Bringing your own bottle of wine is one thing, but would you bring your own wine glasses to a restaurant? Shortly before Christmas, pop star Madonna did just that. Just after midnight on December 20th, The New York Post (and dozens of other online gossip pages and blogs) reported that “Madonna and her boy toy Brahim Zaibat brought their own wine – and wine glasses – for a romantic dinner at the Upper West Side’s Osteria Cotta.” The “spies” further revealed that these were no ordinary stems, but rather “two beautiful crystal glasses.”
Admittedly what Madonna does on a Saturday night is not remotely interesting to me, but this story did catch my attention because it raises a larger issue for wine drinkers: how important is the drinking vessel for the overall enjoyment of wine?
After my previous pieces on proper serving temperature and the right food matches, I might be further accused of downplaying the importance of the wine itself (or worse, accused of snobbery) by saying that the vessel is an important part of the overall experience. But that’s exactly what I’m going to do. Glassware matters. But I have both history and modern neuroscience on my side, plus my own anecdotal evidence.
One need only point to the countless museums around the world and their impressive collections of wine vessels to illustrate their importance in society. They were, and still are, status symbols, an outward sign of respect towards guests. Heresy! You’ll say. Heavy lead crystal, hand blown Venetian glass, inlaid designs, intricate patterns, vibrant colours, precious jewels, silver and gold; none do anything to improve the aromas and flavours of wine. Indeed, they may detract from it. But I’ll argue that point. All these design elements have but one purpose: to impress the user.
Like a work of visual art that serves no purpose other than to set our orbitofrontal cortex firing, wine glasses are part of the entire neurological experience of drinking. The particulars of design are merely a question of fashion. In ancient Greece, the terracotta or ceramic kylix(chalice), with titillating scenes painted on the inside which were revealed only when emptied, was the wine cup of the upper class. In George Ravenscroft’s days (1632-83) it was the brilliant purity of lead crystal glasses. Today, it’s George Riedel’s creations: thin, sleek, generous crystal stems said to be fashioned in such a way as to enhance the characteristics of a wine made from a particular grape variety or region.
So does an ‘impressed’ drinker enjoy wine more? Modern neuroscience would argue that it does. Some time ago at a dinner I worked with Jonah Lehrer, a brilliant young neuroscientist with an impressive ability to interpret complex neurological brain patterns into practical everyday reality. I had selected wines, very good wines, and matched them to a multicourse menu. Before each course I described in some detail the particular qualities of the wines and why I believed them to be successful matches. And everyone seemed to agree.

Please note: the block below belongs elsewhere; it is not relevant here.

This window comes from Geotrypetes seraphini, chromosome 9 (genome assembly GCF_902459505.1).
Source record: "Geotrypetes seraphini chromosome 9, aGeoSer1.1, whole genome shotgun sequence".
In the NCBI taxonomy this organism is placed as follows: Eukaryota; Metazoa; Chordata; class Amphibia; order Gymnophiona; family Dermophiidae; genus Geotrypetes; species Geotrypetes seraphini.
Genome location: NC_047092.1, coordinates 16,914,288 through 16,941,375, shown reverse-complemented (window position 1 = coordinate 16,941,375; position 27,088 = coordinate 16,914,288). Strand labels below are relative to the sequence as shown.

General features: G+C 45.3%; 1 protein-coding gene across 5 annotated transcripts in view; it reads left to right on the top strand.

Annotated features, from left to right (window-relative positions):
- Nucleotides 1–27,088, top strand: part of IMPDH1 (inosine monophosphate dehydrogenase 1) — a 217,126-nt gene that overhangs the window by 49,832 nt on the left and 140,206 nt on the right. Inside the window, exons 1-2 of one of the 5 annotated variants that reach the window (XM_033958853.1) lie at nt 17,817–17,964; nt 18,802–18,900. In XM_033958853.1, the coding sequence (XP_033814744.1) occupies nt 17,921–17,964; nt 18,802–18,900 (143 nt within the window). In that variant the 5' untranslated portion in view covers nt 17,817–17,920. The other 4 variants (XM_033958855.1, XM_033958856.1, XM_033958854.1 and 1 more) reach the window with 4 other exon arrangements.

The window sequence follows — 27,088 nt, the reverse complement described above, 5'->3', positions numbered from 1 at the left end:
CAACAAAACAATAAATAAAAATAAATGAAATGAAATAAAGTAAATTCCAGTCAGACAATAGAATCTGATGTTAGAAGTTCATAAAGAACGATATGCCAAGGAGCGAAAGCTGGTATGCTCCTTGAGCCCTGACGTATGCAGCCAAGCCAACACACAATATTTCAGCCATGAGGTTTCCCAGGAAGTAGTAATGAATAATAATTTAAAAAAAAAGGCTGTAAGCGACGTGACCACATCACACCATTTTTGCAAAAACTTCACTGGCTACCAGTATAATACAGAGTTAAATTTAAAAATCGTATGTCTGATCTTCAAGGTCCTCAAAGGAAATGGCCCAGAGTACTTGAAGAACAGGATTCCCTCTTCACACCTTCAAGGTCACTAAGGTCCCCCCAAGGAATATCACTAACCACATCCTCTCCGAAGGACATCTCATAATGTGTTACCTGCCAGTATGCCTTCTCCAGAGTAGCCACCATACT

Then Mr. Lehrer rose to give his speech. In less than 45 minutes, he proceeded to demolish the quality of my wine selections. Not maliciously, not because he didn’t enjoy the food and wine, but because his studies of the brain have shown that our aesthetic judgments are really complicated, and go way beyond any ability to smell and taste. “Your enjoyment of the wine,” he argued, “has little to do with the molecules you are sensing.” It turns out that innumerable variables “are capable of distorting our perceptions, so that we imagine differences that don’t actually exist.” In this case, with my preamble, I had set everyone up to like the wines and the pairings, so they were pre-disposed to enjoying them. I had inadvertently distorted their perceptions in a positive way. And, as any smart sommelier knows, this trick almost always works. It’s not only about the wine.
In a recent posting by Mr. Lehrer on Wired.com, he again examines the way in which our brains perceive beauty. He cites an experiment of subjects observing fake and real paintings by Rembrandt, hypothesizing that what we believe we are experiencing is a more powerful influence on our final impressions than what we are actually experiencing. “In fact, the same mental process also appears to drive our appreciation of expensive wine. In both instances, the sensory differences on display – say, the visual distinction between a real and fake Rembrandt, or the taste of Trader Joes Pinot versus a Romanee-Conti – are overwhelmed by our cognitive beliefs about what we’re experiencing.”
The importance of “cognitive belief” in wine enjoyment has already been proven by experiments using wine price as the sole variable. Subjects consistently rate a wine higher if they think it costs more, even when comparing two samples of an identical wine.
If you believe your host has pulled out his/her finest glassware to honor you, or that the glass chosen is the perfect type to emphasize the qualities of your Pinot Noir, cognitive science says you’ll like it more. Of course, the opposite must therefore also be true. A $100 bottle of wine served in a tumbler will likely titillate you measurably less.
So would I bring my own glasses to a restaurant I know has only the wretched Paris goblet, slayer of all fine wine? You better believe it. And I’ll save some money by making that $40 wine on the list taste like a $100 bottle. I guess Madonna really knows what she’s doing, or maybe it’s her boyfriend, who reportedly picked up the tab. Both left happily, arm-in-arm.
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